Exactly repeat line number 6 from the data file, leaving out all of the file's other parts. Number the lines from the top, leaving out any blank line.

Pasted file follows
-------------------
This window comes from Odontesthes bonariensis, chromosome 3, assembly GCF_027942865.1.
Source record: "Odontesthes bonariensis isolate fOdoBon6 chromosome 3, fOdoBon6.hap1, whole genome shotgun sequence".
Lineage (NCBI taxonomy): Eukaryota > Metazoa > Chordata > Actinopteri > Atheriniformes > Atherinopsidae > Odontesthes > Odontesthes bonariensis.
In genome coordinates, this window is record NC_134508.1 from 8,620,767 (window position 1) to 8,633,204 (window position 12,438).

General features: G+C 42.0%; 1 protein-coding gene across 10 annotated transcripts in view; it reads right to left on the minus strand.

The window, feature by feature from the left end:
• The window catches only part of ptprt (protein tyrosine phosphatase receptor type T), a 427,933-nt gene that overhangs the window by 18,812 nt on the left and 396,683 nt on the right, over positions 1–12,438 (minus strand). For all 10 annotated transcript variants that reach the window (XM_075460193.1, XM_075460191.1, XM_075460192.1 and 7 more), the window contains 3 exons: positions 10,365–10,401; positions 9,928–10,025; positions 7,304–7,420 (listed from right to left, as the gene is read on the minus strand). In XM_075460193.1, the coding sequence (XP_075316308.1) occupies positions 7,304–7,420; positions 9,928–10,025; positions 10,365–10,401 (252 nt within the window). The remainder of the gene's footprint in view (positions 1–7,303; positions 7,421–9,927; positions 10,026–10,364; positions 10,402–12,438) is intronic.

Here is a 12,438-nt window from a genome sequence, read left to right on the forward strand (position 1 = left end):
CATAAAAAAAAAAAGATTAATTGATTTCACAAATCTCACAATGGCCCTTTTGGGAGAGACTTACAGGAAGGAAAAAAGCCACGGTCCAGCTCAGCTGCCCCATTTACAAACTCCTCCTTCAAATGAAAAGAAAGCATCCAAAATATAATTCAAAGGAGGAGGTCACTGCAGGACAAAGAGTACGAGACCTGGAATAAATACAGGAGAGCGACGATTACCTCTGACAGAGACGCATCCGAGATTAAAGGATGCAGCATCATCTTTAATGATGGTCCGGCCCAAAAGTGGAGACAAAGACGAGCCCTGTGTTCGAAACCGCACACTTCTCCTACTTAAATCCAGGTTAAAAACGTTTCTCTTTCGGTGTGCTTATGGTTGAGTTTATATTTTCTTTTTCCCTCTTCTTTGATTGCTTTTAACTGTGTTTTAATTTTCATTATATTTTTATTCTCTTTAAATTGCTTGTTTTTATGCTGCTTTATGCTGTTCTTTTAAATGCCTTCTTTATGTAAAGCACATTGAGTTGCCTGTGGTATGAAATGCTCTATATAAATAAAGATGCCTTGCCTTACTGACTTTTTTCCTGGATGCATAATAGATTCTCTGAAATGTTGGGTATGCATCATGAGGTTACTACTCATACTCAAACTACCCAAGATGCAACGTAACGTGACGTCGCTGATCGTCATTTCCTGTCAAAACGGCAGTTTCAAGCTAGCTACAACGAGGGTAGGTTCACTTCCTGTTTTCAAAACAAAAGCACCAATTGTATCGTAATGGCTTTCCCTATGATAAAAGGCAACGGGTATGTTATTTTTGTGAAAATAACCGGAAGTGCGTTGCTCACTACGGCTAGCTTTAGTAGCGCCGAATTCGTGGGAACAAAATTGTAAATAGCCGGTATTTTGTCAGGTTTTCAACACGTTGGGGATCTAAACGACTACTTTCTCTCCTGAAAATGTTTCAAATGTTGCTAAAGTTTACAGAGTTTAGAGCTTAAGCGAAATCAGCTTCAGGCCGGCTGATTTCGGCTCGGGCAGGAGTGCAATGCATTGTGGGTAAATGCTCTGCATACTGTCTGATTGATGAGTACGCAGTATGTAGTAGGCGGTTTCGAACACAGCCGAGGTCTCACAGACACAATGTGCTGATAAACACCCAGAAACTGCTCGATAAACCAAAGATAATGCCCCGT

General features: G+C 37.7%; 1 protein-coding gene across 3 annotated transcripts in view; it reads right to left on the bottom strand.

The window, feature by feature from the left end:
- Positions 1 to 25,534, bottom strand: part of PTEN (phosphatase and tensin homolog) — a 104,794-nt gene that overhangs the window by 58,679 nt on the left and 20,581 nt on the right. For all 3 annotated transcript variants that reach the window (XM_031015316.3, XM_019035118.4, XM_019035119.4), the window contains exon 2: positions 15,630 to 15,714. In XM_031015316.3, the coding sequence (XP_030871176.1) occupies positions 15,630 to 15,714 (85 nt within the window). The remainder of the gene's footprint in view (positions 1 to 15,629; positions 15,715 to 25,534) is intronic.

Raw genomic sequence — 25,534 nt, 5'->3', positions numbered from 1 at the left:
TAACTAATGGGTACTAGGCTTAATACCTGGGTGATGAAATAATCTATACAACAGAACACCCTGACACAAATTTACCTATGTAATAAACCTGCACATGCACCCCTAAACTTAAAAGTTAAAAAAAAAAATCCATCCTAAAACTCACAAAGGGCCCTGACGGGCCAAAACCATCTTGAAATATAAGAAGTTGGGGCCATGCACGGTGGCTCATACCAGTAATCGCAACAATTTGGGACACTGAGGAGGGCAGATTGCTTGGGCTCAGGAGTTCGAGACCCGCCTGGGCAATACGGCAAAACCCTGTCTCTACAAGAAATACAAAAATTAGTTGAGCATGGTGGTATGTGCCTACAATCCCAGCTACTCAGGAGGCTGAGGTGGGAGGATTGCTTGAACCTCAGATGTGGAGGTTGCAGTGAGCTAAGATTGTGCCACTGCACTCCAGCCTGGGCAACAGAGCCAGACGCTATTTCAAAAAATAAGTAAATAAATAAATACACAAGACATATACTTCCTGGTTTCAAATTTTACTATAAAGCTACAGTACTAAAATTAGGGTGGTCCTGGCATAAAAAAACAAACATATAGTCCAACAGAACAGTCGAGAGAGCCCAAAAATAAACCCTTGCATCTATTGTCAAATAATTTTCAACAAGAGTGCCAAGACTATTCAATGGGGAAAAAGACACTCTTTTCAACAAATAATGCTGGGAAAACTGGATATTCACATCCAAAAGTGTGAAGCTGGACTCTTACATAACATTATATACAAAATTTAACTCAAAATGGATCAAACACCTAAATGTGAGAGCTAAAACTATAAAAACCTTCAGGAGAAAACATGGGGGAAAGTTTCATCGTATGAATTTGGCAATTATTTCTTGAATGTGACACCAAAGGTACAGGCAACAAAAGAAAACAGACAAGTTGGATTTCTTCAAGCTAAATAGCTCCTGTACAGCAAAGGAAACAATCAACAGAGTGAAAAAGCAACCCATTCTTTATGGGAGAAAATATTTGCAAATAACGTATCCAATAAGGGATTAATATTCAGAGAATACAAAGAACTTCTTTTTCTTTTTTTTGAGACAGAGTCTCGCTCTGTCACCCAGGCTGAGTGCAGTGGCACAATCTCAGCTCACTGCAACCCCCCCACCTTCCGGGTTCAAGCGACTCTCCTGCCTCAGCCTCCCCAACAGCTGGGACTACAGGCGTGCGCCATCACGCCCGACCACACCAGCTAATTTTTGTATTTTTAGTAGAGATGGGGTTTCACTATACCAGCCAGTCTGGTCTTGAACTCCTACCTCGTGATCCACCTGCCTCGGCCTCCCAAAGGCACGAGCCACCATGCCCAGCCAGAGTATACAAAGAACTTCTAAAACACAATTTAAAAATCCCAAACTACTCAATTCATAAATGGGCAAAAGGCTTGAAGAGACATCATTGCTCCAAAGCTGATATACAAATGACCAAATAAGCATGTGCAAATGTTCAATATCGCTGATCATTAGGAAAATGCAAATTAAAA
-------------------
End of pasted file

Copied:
The window, feature by feature from the left end: